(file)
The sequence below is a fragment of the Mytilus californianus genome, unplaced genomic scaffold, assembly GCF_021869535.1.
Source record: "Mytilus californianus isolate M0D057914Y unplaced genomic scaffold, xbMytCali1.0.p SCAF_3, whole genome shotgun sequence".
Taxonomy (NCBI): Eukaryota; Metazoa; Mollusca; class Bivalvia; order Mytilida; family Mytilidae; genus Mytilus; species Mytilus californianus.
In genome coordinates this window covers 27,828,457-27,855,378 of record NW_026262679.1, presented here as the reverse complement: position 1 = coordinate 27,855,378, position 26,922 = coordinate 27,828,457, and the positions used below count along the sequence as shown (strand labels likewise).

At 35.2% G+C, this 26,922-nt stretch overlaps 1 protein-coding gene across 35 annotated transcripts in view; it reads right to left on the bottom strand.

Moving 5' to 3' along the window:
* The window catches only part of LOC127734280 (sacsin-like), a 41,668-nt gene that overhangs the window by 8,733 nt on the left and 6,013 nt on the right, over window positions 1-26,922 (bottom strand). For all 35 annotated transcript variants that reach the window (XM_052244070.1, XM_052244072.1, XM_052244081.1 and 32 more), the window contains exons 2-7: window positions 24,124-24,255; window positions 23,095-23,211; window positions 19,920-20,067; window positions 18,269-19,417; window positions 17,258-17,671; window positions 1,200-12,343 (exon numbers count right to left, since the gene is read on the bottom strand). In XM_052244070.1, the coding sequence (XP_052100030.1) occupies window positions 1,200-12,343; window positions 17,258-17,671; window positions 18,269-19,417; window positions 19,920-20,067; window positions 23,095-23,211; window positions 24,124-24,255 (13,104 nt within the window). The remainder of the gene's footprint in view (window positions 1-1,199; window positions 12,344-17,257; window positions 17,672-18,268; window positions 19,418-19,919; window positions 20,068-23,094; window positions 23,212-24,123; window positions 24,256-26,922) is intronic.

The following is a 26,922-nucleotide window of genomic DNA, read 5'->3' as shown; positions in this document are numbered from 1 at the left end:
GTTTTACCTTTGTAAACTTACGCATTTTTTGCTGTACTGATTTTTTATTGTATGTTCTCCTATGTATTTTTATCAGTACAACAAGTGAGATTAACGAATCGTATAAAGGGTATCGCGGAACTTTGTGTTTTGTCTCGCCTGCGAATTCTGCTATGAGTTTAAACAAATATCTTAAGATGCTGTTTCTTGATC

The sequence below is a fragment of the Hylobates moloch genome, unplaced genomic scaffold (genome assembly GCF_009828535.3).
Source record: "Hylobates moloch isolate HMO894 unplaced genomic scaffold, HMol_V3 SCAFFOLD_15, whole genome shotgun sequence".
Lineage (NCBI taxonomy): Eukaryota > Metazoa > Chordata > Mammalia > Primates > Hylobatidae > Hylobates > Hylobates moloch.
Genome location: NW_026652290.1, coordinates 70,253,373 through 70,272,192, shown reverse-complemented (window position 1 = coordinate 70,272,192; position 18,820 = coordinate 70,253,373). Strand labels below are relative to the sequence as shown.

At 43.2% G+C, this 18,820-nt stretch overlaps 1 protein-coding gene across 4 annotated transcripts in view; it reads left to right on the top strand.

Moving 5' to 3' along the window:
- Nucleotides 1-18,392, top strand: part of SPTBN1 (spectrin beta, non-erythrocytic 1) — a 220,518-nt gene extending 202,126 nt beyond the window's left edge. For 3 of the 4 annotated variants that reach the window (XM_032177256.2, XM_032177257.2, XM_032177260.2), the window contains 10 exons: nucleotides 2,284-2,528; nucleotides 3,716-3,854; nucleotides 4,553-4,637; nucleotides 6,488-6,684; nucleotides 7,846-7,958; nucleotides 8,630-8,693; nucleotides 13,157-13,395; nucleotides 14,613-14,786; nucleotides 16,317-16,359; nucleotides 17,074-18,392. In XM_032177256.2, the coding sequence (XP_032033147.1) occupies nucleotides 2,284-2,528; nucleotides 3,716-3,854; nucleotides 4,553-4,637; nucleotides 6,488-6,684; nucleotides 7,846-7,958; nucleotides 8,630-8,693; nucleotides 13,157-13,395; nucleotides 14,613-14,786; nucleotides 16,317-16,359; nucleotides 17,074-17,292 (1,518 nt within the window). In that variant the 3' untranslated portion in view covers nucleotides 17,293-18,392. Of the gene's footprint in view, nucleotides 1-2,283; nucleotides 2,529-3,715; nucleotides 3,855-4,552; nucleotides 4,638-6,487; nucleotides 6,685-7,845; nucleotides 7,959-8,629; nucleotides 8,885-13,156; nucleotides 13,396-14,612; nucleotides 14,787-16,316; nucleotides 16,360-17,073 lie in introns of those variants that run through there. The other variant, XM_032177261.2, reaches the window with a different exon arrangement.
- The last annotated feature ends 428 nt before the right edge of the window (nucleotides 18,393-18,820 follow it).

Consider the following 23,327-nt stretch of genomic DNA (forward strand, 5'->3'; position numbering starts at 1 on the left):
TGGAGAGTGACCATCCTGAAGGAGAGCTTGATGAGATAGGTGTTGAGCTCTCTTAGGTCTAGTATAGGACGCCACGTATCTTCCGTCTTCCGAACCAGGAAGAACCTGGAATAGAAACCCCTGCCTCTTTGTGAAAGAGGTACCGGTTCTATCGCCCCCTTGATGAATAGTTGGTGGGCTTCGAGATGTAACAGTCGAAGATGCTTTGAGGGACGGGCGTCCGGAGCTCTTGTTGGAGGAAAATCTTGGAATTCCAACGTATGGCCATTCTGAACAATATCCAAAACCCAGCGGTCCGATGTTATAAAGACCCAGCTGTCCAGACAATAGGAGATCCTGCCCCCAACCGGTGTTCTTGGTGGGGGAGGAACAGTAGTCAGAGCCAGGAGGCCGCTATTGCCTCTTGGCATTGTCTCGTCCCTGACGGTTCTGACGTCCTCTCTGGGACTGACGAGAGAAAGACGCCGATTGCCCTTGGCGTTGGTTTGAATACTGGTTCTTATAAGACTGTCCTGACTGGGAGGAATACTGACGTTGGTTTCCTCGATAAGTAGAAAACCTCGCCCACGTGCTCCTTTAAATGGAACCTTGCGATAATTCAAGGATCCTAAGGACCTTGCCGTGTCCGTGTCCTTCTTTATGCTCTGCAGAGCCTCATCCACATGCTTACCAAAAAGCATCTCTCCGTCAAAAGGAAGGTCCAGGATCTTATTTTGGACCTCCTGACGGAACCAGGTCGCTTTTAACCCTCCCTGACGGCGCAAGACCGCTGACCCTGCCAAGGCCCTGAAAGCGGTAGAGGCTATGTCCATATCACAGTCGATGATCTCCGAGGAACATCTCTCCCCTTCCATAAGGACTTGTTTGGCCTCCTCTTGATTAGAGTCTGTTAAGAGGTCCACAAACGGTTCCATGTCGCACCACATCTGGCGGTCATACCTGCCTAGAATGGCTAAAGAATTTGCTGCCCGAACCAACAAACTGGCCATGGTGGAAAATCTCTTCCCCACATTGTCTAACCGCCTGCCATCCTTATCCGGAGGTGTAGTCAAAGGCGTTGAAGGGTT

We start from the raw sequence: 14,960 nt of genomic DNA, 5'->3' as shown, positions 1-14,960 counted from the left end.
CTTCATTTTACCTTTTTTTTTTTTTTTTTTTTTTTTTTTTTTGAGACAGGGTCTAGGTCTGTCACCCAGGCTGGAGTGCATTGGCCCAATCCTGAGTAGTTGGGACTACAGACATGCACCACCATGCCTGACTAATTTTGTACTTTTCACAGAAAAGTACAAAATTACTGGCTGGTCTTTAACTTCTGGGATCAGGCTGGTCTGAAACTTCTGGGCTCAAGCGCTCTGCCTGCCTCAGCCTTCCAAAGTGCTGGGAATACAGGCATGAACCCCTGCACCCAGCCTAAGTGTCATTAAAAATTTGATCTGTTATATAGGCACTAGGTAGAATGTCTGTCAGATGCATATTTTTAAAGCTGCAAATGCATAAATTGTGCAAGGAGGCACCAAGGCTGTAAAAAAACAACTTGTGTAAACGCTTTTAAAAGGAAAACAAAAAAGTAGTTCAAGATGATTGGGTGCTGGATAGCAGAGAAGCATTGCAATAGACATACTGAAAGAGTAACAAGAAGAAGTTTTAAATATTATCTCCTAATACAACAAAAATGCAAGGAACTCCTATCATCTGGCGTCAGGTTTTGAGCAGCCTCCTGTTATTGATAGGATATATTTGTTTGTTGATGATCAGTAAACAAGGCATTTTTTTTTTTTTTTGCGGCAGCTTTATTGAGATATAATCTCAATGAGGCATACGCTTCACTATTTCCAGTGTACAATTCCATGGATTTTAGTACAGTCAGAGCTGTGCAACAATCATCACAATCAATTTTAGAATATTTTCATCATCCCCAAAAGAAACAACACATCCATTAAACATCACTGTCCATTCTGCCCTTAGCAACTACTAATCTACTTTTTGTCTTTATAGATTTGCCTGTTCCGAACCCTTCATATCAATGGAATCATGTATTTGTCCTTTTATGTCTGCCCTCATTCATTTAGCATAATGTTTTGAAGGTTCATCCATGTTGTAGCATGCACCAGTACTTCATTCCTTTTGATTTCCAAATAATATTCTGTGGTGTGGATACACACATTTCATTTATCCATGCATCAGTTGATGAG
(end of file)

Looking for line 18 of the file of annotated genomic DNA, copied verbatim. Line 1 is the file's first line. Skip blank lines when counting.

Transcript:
Consider the following 23,327-nt stretch of genomic DNA (forward strand, 5'->3'; position numbering starts at 1 on the left):